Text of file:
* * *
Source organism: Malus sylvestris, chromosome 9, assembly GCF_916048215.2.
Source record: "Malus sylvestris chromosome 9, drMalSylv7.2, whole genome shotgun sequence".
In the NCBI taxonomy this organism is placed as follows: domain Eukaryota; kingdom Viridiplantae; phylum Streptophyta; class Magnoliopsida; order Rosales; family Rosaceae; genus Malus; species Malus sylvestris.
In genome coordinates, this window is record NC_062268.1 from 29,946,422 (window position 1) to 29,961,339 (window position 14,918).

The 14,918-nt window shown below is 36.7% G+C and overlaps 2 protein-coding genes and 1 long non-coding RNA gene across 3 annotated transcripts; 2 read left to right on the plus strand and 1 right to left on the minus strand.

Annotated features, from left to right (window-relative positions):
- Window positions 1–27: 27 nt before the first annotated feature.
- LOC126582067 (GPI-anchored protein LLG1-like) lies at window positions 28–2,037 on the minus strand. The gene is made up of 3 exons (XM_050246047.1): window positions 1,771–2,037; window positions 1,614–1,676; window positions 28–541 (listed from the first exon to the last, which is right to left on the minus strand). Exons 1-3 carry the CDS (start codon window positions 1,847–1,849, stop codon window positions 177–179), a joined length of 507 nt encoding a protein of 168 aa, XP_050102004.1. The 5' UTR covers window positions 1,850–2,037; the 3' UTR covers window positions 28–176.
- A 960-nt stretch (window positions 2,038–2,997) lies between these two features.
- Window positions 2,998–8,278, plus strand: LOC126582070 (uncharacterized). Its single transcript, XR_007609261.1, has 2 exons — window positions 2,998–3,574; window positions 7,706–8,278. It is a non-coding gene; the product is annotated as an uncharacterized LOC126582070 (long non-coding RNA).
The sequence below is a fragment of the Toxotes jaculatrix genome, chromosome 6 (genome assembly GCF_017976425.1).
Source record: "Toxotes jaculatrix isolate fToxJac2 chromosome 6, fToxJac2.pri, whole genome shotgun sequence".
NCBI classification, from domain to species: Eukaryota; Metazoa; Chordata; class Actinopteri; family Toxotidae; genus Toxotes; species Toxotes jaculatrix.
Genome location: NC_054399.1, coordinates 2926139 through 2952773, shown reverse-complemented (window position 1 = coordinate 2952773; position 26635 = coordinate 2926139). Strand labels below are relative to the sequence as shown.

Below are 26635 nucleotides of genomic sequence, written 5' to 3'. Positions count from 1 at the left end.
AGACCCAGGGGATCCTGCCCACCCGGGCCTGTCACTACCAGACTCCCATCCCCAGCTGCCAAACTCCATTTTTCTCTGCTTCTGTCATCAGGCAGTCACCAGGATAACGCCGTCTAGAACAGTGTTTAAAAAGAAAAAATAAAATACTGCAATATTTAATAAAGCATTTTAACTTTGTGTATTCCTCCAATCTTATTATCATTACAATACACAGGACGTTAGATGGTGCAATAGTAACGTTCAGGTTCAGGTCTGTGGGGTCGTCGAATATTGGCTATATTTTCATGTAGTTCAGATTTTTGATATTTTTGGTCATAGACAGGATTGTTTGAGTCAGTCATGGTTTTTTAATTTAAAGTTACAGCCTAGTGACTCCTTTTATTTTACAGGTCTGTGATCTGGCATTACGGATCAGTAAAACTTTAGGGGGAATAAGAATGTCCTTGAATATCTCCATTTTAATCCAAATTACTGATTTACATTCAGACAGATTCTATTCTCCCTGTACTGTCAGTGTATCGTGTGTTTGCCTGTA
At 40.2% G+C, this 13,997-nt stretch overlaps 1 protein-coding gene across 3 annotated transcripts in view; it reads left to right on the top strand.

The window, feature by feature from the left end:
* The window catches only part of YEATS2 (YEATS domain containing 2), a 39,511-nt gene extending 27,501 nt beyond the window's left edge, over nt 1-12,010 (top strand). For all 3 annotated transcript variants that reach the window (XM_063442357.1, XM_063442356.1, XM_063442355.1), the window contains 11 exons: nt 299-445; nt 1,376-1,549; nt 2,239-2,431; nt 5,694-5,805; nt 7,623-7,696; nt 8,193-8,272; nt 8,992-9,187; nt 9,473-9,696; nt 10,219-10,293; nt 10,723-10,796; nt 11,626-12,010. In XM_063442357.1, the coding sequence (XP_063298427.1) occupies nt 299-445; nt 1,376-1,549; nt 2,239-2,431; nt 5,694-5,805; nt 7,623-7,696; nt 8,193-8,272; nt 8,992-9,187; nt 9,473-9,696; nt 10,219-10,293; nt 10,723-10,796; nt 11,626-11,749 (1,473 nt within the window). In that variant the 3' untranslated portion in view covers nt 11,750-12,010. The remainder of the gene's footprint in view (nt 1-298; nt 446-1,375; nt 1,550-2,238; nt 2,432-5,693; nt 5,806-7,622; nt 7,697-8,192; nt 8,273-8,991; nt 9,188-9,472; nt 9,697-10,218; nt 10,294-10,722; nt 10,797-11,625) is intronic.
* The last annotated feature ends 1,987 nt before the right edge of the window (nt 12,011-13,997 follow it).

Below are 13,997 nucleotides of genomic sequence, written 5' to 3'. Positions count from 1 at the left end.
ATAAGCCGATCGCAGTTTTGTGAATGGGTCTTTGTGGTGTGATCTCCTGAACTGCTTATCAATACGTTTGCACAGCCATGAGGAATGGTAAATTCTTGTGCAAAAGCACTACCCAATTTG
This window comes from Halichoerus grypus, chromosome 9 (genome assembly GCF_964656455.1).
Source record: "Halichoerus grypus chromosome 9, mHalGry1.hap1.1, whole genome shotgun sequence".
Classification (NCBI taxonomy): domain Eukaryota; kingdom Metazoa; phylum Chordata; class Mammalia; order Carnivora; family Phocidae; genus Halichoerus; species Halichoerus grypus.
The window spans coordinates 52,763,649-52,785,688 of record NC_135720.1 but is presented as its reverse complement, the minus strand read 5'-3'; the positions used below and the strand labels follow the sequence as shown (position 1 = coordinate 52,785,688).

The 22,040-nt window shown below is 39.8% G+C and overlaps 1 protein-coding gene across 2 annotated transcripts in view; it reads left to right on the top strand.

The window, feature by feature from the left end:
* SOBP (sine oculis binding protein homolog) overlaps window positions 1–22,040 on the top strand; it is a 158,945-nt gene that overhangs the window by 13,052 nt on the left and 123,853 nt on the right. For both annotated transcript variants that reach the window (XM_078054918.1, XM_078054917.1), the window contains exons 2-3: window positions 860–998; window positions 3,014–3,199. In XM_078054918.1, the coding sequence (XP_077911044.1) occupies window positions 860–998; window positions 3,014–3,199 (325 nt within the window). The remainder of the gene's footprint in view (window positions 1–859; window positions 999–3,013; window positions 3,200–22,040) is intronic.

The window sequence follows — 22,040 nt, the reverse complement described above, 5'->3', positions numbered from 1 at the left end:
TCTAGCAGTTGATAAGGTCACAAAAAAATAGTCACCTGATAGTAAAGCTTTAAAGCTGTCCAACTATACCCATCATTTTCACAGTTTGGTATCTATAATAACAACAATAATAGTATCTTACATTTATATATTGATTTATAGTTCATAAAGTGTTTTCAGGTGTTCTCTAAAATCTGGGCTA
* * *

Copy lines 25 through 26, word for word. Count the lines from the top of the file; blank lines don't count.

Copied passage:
Classification (NCBI taxonomy): domain Eukaryota; kingdom Metazoa; phylum Chordata; class Mammalia; order Carnivora; family Phocidae; genus Halichoerus; species Halichoerus grypus.
The window spans coordinates 52,763,649-52,785,688 of record NC_135720.1 but is presented as its reverse complement, the minus strand read 5'-3'; the positions used below and the strand labels follow the sequence as shown (position 1 = coordinate 52,785,688).